Letters to the Editor

Extract best practices from SOEs

Wednesday, December 19, 2018

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Dear Editor,

Recently the leader of the Opposition and president of the People's National Party (PNP) Dr Peter Phillips indicated that the Opposition would not be supporting any more extensions of the states of emergency (SOE) that are how in effect. Many have expressed that this is not a good move on the part of the PNP, but let us examine a few facts regarding the present situation before coming to a conclusion.

Firstly, an SOE can and should only be declared under special circumstances, such as events or occurrences that may have taken place which would have put the State and the citizens in danger, especially during time of natural disaster, namely earthquake, hurricane or flooding. It can also be declared in time of war or if there is an outbreak of an infectious disease or diseases.

The reason for the declaration of these states of emergencies were the fact that in sections of the island criminals were seemingly out of control as there were over 300 murders reported in one parish.

The duration of a SOE should never exceed one month, unless extended by Parliament, and this would only be done if there was no change in the situation that called for the declaration in the first place. The reason for such a short time is that during an SOE extraordinary powers are given to the security forces, such as the power to detain indefinitely or to search without a warrant — clearly these are violations of citizens' rights, so how long can such measures exist in any civil society. Should we violate the rights of the majority because of the few?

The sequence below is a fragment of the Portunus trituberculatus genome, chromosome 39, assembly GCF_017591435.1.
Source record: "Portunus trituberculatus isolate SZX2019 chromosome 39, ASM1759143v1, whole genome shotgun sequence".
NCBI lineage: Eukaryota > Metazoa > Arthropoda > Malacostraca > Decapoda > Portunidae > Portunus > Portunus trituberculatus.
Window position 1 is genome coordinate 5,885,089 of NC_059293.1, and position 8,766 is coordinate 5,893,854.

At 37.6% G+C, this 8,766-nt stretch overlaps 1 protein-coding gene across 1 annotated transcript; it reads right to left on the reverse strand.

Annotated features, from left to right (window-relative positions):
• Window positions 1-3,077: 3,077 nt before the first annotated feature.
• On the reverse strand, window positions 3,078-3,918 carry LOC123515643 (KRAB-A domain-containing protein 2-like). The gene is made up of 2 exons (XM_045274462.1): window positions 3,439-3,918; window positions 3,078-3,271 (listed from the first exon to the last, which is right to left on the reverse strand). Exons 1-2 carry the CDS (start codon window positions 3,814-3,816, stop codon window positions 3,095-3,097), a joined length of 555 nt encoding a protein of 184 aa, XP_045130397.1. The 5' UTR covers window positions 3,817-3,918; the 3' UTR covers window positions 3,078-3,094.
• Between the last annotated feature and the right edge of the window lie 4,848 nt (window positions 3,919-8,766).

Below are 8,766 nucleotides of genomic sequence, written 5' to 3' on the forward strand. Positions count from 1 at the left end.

Looking at the whole picture we must admit that an SOE should only be declared as an act of last resort or desperation. Given the circumstances that would warrant such a declaration the security forces must move with alacrity to ensure that the situation is returned to normal so that the rights of law-abiding citizens be returned to them within the shortest possible time. We cannot “mash up” society to fix it; that would be like cutting off our nose to spite your face.

The fundamental question is how after one year of an SOE neither the Government nor the security forces have been able to return the areas to some semblance of normalcy or even examine or analyse the situation so they can extract the best practices to be applied to a crime plan once things return to normal, because in retrospect that has got to be the number one priority to return to normalcy.

One would think that after all this time they would have come up with something to at least curtail the criminal element in these areas now under enhanced security measures. If at all the SOEs have worked as well as the Government and the security forces have claimed then going back to normal and lifting the measures should be the next natural move.

Like any other activity or project in any field one would believe that the natural move would be to note the best practices and put them into rotation in others area and in the same areas after the SOE has been lifted.

In the final analysis, I must call on the powers that be to examine the lessons learnt and best practices of the SOEs and use them once the measure has been lifted and everything goes back to normal.

In all honesty, an SOE cannot and should not become an everyday thing or a way of life.

Gary Rowe


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